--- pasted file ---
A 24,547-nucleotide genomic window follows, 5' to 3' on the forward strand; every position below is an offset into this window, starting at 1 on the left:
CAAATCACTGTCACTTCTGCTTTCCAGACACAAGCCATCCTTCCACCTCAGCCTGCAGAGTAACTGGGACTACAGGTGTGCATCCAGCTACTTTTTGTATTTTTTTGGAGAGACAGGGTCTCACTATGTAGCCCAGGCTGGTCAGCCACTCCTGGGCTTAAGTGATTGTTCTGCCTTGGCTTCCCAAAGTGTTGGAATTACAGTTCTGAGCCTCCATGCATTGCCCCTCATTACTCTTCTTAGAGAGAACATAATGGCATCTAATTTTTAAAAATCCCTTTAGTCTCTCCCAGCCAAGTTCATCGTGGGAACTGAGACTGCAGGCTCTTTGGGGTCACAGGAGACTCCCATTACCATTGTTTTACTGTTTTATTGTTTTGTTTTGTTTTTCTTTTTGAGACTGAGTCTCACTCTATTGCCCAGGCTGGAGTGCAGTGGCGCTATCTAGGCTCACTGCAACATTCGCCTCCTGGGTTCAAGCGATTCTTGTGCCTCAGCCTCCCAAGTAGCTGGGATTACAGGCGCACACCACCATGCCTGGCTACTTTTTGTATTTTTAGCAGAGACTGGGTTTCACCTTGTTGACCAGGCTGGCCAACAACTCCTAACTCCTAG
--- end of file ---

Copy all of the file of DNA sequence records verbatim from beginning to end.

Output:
A 24,547-nucleotide genomic window follows, 5' to 3' on the forward strand; every position below is an offset into this window, starting at 1 on the left:
CAAATCACTGTCACTTCTGCTTTCCAGACACAAGCCATCCTTCCACCTCAGCCTGCAGAGTAACTGGGACTACAGGTGTGCATCCAGCTACTTTTTGTATTTTTTTGGAGAGACAGGGTCTCACTATGTAGCCCAGGCTGGTCAGCCACTCCTGGGCTTAAGTGATTGTTCTGCCTTGGCTTCCCAAAGTGTTGGAATTACAGTTCTGAGCCTCCATGCATTGCCCCTCATTACTCTTCTTAGAGAGAACATAATGGCATCTAATTTTTAAAAATCCCTTTAGTCTCTCCCAGCCAAGTTCATCGTGGGAACTGAGACTGCAGGCTCTTTGGGGTCACAGGAGACTCCCATTACCATTGTTTTACTGTTTTATTGTTTTGTTTTGTTTTTCTTTTTGAGACTGAGTCTCACTCTATTGCCCAGGCTGGAGTGCAGTGGCGCTATCTAGGCTCACTGCAACATTCGCCTCCTGGGTTCAAGCGATTCTTGTGCCTCAGCCTCCCAAGTAGCTGGGATTACAGGCGCACACCACCATGCCTGGCTACTTTTTGTATTTTTAGCAGAGACTGGGTTTCACCTTGTTGACCAGGCTGGCCAACAACTCCTAACTCCTAG